Scientists find a protein that inhibits Ebola from reaching out to infect neighboring cells

March 4, 2008

Scientists at the University of Pennsylvania School of Veterinary Medicine have identified a protein, ISG15, that inhibits the Ebola virus from budding, the process by which viruses escape from cells and spread to infect neighboring cells.

This study shows for the first time how ISG15 slows the spread of Ebola virus budding, an observation that could help explain how ISG15 successfully inhibits other viruses, including HIV-1 and herpes simplex virus type I. The findings, reported in the current issue of the Proceedings of the National Academy of Sciences, offer the promise of future treatments for Ebola outbreaks that now prove fatal for as many as 90 percent of victims.

According to the Penn Vet research team, ISG15 inhibits budding in an indirect way, by blocking the behavior of a particular host cell protein which is used by Ebola and other viruses to efficiently escape from cells. ISG15 specifically inhibits the host protein, Nedd4, used by the viral protein VP40 to escape from cells and allow for virus spread.

“Inhibit the proteins used by a virus to reproduce and you are inhibiting the virus itself,” Ronald Harty, lead author of the study and associate professor in the Department of Pathobiology at Penn Vet, said. “Without host Nedd4, the Ebola virus still buds and attacks, but it doesn’t bud as well. The long-term goal of our research is to understand the interplay between host and virus, with the hope of creating an anti-viral drug or inhibitor, much like how Tamiflu doesn’t cure the flu but slows down the viral process,” Harty said. “The drug would be designed to dampen or slow down viral budding to allow an infected person’s immune system to fight back.”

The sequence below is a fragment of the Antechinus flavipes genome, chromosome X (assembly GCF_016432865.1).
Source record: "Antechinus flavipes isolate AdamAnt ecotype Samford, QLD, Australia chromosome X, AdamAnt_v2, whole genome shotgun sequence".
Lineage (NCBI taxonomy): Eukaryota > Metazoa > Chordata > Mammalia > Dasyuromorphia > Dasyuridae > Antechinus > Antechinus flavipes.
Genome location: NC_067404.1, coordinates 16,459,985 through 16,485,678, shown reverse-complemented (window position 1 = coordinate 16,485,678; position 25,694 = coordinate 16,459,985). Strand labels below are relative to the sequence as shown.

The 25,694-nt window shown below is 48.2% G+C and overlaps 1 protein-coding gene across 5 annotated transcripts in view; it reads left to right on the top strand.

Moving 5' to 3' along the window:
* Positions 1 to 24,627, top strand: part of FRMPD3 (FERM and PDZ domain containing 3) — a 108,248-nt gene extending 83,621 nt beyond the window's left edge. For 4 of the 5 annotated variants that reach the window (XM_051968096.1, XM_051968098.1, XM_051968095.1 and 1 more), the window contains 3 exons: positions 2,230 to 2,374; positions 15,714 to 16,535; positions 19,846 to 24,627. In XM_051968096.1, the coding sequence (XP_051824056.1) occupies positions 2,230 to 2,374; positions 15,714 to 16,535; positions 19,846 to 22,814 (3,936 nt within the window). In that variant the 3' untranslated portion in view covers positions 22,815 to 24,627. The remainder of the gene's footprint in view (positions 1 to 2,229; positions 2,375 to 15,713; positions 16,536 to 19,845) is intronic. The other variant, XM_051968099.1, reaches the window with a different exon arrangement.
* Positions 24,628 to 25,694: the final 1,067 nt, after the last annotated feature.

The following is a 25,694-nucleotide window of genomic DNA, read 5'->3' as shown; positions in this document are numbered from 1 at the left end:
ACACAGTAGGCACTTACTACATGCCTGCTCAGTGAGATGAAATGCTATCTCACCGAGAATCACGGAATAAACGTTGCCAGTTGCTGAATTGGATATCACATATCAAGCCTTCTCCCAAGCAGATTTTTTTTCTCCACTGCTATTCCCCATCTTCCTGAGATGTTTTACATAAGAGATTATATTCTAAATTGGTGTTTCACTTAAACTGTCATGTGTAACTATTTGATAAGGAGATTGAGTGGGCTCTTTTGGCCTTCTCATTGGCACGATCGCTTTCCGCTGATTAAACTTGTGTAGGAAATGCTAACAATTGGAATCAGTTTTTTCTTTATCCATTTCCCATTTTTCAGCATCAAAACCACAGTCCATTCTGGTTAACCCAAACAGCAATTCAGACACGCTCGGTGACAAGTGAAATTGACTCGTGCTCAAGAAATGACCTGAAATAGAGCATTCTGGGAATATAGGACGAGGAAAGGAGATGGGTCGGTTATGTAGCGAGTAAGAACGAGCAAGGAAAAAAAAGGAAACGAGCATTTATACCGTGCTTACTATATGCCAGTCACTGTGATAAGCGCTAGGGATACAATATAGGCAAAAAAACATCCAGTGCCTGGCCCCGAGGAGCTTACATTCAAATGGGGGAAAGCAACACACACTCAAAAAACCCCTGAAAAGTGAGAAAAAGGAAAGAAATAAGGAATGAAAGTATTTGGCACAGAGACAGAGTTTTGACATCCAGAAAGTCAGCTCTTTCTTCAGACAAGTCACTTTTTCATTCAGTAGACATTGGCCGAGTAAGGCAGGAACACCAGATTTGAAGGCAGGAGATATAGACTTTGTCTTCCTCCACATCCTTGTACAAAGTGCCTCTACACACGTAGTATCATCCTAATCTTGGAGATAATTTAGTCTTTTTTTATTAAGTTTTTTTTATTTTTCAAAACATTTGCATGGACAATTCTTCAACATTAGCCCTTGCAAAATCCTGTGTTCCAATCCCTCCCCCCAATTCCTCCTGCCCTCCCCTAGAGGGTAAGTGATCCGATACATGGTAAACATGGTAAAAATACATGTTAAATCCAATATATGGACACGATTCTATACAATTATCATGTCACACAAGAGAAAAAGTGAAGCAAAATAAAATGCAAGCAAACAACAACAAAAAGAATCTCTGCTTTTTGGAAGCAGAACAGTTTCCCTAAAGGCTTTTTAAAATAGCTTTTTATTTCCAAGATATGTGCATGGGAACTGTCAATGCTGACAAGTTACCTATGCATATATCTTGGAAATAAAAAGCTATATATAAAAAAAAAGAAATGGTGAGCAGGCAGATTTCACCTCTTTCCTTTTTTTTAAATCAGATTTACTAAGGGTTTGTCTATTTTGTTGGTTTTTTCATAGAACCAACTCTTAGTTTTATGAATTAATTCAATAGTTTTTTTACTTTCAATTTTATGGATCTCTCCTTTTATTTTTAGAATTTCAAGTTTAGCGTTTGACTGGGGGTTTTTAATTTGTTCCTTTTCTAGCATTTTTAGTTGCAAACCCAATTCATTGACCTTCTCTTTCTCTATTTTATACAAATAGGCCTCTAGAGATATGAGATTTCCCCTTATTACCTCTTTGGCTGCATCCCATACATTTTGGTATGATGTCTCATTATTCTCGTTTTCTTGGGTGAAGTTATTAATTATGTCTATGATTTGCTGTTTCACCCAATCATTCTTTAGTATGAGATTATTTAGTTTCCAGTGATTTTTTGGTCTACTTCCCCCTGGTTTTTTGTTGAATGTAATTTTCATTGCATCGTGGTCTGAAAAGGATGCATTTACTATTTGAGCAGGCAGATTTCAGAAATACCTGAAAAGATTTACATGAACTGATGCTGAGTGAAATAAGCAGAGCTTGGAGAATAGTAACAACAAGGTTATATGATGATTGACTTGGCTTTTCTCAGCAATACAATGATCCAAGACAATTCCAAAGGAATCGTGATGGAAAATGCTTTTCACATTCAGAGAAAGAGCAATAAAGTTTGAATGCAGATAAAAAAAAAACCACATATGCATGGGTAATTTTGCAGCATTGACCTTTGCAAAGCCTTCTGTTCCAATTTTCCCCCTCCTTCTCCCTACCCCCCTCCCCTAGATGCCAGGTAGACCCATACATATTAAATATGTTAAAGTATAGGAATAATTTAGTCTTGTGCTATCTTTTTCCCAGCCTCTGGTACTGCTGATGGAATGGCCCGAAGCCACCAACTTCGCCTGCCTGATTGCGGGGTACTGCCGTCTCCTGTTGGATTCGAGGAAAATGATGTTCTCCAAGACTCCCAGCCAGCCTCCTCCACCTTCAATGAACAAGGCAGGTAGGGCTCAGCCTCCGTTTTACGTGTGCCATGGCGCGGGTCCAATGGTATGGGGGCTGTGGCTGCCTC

The Ebola virus VP40 protein is the key player in the process of virus assembly and release from infected cells. VP40 buds from mammalian cells independent of other viral proteins, and efficient release of VP40 virus-like particles, VLPs, requires interactions with host proteins such as tsg101 and Nedd4, an E3 ubiquitin ligase. Ubiquitin itself is thought to be exploited by Ebola virus to facilitate efficient virus egress.

The study showed that expression of free ISG15, or the ISGylation System, UbE1L and UbcH8, inhibits budding of Ebola virus VP40 VLPs. Addressing the molecular mechanism of this inhibition, the researchers demonstrated that ISG15 interacts with Nedd4 ubiquitin ligase and inhibits ubiquitination of VP40, thus blocking budding of VP40 VLPs. These data provide evidence of antiviral activity of ISG15 against Ebola virus and suggest a mechanism of action involving disruption of Nedd4 function and subsequent ubiquitination of VP40.

This newest study has extended the team’s knowledge of the reproductive process of Ebola and other viruses with similar reproductive mechanisms. Prior research by Harty and his team had shown that a sequence of four amino acids in VP40 was critical to the spread of the Ebola virus. VP40 appeared to be the necessary protein component to begin the viral budding process. The findings allowed researchers to target VP40 as a key to viral reproduction.

Penn researchers performed this research using only the VP40 protein found in the Ebola and other viruses. VP40 is not harmful in vitro, yet forms a virus-like particle, a unique phenomenon that allows for study of viral behavior without the danger associated with the virus.

Source: University of Pennsylvania

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